Expanding Your Options: Applying to Programs Starting in January

January 30, 2014 | by Matt Symonds

So you’ve decided you really want to start your MBA in the next 12 months, but it will be another few weeks before you hear back from the schools you applied to in round 2. What are the other options to consider as you plan the year ahead?

There’s still round 3 to consider. Though the acceptance rate at the top 5 or 6 US schools for round 3 is notoriously low, there are still many other schools in the top 25 who have a significant number of places available in this final round. The other alternative could be to start your MBA in January 2015 and, ensure that your application is among the first being considered for a place, rather than the last.
Schools with January start dates include programs such as Columbia, INSEAD, IMD, Thunderbird, and HEC Paris. And, for some of these schools, the round 1 application deadline for the January 2015 classes is fast approaching (i.e. March 21 for INSEAD) so now would be the time to start working on your application.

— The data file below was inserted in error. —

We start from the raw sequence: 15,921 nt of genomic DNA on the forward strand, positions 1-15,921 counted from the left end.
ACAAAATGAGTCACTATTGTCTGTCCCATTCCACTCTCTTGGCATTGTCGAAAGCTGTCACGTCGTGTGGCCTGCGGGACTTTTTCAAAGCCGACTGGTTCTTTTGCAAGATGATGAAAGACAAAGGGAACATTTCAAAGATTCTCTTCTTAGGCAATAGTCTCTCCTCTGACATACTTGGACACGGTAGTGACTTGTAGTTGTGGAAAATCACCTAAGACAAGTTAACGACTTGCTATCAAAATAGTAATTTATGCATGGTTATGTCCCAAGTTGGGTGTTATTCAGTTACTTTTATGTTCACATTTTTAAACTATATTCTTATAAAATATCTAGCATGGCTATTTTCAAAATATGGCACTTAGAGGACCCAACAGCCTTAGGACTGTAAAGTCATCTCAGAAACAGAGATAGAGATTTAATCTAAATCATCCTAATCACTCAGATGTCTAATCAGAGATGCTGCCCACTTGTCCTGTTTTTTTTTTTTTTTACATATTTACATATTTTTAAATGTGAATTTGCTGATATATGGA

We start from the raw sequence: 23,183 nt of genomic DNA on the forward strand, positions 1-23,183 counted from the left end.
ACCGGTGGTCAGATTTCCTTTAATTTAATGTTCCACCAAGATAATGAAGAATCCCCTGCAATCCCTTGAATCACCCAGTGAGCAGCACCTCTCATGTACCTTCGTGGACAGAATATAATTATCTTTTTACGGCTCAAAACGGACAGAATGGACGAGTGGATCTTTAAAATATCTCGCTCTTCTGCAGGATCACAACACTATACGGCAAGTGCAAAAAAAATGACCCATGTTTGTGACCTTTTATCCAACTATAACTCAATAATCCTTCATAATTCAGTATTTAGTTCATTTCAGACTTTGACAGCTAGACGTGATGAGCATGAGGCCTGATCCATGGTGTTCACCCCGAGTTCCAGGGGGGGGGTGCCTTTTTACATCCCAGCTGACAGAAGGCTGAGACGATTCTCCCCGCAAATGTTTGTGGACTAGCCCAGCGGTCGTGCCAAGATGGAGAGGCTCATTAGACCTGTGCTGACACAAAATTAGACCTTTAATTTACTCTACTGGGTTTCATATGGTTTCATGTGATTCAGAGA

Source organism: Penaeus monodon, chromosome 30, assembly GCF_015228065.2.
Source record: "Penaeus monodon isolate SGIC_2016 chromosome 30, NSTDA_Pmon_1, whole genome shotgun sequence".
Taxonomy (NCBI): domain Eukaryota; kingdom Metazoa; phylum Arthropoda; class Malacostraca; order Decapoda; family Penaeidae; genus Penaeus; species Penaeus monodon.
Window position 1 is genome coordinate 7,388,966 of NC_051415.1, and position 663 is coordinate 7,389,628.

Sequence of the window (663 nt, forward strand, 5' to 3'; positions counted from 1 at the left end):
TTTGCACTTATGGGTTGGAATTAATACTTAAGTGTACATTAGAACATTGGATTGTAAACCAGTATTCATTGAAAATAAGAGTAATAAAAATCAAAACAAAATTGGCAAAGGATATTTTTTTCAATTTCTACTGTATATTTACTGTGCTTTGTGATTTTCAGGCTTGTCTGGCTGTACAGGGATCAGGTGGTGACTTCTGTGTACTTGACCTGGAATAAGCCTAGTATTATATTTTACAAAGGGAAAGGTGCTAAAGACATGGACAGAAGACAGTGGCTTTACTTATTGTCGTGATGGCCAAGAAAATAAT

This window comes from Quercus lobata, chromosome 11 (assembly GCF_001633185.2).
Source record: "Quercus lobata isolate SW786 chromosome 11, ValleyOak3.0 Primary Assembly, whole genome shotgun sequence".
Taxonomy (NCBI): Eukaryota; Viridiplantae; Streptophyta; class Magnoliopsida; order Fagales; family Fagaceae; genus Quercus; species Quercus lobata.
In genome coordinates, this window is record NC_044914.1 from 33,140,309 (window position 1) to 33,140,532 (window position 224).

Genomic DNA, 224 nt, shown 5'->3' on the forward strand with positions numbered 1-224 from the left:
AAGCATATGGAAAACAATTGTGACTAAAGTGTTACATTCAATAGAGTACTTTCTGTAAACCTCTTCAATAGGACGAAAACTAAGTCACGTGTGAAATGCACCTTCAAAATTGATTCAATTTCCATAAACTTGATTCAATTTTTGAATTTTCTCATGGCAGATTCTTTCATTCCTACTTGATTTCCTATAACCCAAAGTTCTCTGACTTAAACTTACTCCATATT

So could a January start date be a good option for you? Here are some points to consider:
1. Length. MBA programs starting in January are often shorter than the traditional two year MBA. INSEAD pioneered the one year MBA format. The Columbia January entry runs for 16 months and Thunderbird’s runs for 12 or 15 months (whereas their September entries span two years).
2. Internships. Some of the January entry programs, such as Columbia and Thunderbird, eliminate the internship in order to provide the accelerated format. (INSEAD on the other hand includes an internship option for the January entry, but not for the September entry). Deciding whether you want an internship opportunity is very personal. Not doing an internship might work for students who wish to remain in the same industry after graduation, pursue entrepreneurial interests and/or are returning to a family business, or have a strong network already. An internship may be invaluable for people looking to change industry, role, or move to a new geography.
3. Cost. Shorter programs are generally cheaper in terms of overall tuition fees and living expenses. Also, it reduces the time during which you forgo a salary. Schools such as INSEAD therefore often do very well in return on investment calculations.

For additional information about timing in terms of whether to apply in Round 1, 2 or 3, see our previous blog “Fortuna’s MBA Edge Step 3”.

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